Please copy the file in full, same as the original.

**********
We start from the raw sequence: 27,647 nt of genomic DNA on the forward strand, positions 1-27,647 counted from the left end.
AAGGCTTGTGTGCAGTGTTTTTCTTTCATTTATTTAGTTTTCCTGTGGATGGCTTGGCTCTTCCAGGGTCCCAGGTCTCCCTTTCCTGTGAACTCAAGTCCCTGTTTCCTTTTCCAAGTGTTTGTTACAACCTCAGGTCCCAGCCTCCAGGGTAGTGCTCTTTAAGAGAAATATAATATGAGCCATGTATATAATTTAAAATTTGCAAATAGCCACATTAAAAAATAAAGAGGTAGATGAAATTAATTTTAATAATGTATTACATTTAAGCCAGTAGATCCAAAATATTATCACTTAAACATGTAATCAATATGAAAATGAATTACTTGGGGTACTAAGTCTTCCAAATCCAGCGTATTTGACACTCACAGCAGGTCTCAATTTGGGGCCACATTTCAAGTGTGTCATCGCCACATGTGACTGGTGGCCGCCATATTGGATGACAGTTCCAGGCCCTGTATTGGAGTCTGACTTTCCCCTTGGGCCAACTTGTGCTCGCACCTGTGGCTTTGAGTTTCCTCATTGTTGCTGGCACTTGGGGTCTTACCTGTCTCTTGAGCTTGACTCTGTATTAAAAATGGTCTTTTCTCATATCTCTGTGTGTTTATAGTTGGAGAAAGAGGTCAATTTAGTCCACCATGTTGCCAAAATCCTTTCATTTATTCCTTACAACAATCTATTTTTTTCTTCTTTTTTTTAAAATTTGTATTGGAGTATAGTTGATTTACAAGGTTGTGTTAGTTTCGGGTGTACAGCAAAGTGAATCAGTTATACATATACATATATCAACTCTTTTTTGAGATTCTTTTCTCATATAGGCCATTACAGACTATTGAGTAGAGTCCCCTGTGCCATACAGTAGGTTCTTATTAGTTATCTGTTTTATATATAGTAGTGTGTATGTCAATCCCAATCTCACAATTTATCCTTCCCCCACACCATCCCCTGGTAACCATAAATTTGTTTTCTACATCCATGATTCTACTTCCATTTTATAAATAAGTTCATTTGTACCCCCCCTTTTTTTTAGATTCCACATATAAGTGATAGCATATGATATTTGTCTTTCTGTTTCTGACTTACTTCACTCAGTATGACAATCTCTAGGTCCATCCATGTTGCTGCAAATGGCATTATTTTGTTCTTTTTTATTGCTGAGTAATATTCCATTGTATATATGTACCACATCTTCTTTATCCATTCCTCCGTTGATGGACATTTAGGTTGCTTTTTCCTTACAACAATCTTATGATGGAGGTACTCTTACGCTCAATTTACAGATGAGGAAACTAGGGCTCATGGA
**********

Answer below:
We start from the raw sequence: 27,647 nt of genomic DNA on the forward strand, positions 1-27,647 counted from the left end.
AAGGCTTGTGTGCAGTGTTTTTCTTTCATTTATTTAGTTTTCCTGTGGATGGCTTGGCTCTTCCAGGGTCCCAGGTCTCCCTTTCCTGTGAACTCAAGTCCCTGTTTCCTTTTCCAAGTGTTTGTTACAACCTCAGGTCCCAGCCTCCAGGGTAGTGCTCTTTAAGAGAAATATAATATGAGCCATGTATATAATTTAAAATTTGCAAATAGCCACATTAAAAAATAAAGAGGTAGATGAAATTAATTTTAATAATGTATTACATTTAAGCCAGTAGATCCAAAATATTATCACTTAAACATGTAATCAATATGAAAATGAATTACTTGGGGTACTAAGTCTTCCAAATCCAGCGTATTTGACACTCACAGCAGGTCTCAATTTGGGGCCACATTTCAAGTGTGTCATCGCCACATGTGACTGGTGGCCGCCATATTGGATGACAGTTCCAGGCCCTGTATTGGAGTCTGACTTTCCCCTTGGGCCAACTTGTGCTCGCACCTGTGGCTTTGAGTTTCCTCATTGTTGCTGGCACTTGGGGTCTTACCTGTCTCTTGAGCTTGACTCTGTATTAAAAATGGTCTTTTCTCATATCTCTGTGTGTTTATAGTTGGAGAAAGAGGTCAATTTAGTCCACCATGTTGCCAAAATCCTTTCATTTATTCCTTACAACAATCTATTTTTTTCTTCTTTTTTTTAAAATTTGTATTGGAGTATAGTTGATTTACAAGGTTGTGTTAGTTTCGGGTGTACAGCAAAGTGAATCAGTTATACATATACATATATCAACTCTTTTTTGAGATTCTTTTCTCATATAGGCCATTACAGACTATTGAGTAGAGTCCCCTGTGCCATACAGTAGGTTCTTATTAGTTATCTGTTTTATATATAGTAGTGTGTATGTCAATCCCAATCTCACAATTTATCCTTCCCCCACACCATCCCCTGGTAACCATAAATTTGTTTTCTACATCCATGATTCTACTTCCATTTTATAAATAAGTTCATTTGTACCCCCCCTTTTTTTTAGATTCCACATATAAGTGATAGCATATGATATTTGTCTTTCTGTTTCTGACTTACTTCACTCAGTATGACAATCTCTAGGTCCATCCATGTTGCTGCAAATGGCATTATTTTGTTCTTTTTTATTGCTGAGTAATATTCCATTGTATATATGTACCACATCTTCTTTATCCATTCCTCCGTTGATGGACATTTAGGTTGCTTTTTCCTTACAACAATCTTATGATGGAGGTACTCTTACGCTCAATTTACAGATGAGGAAACTAGGGCTCATGGA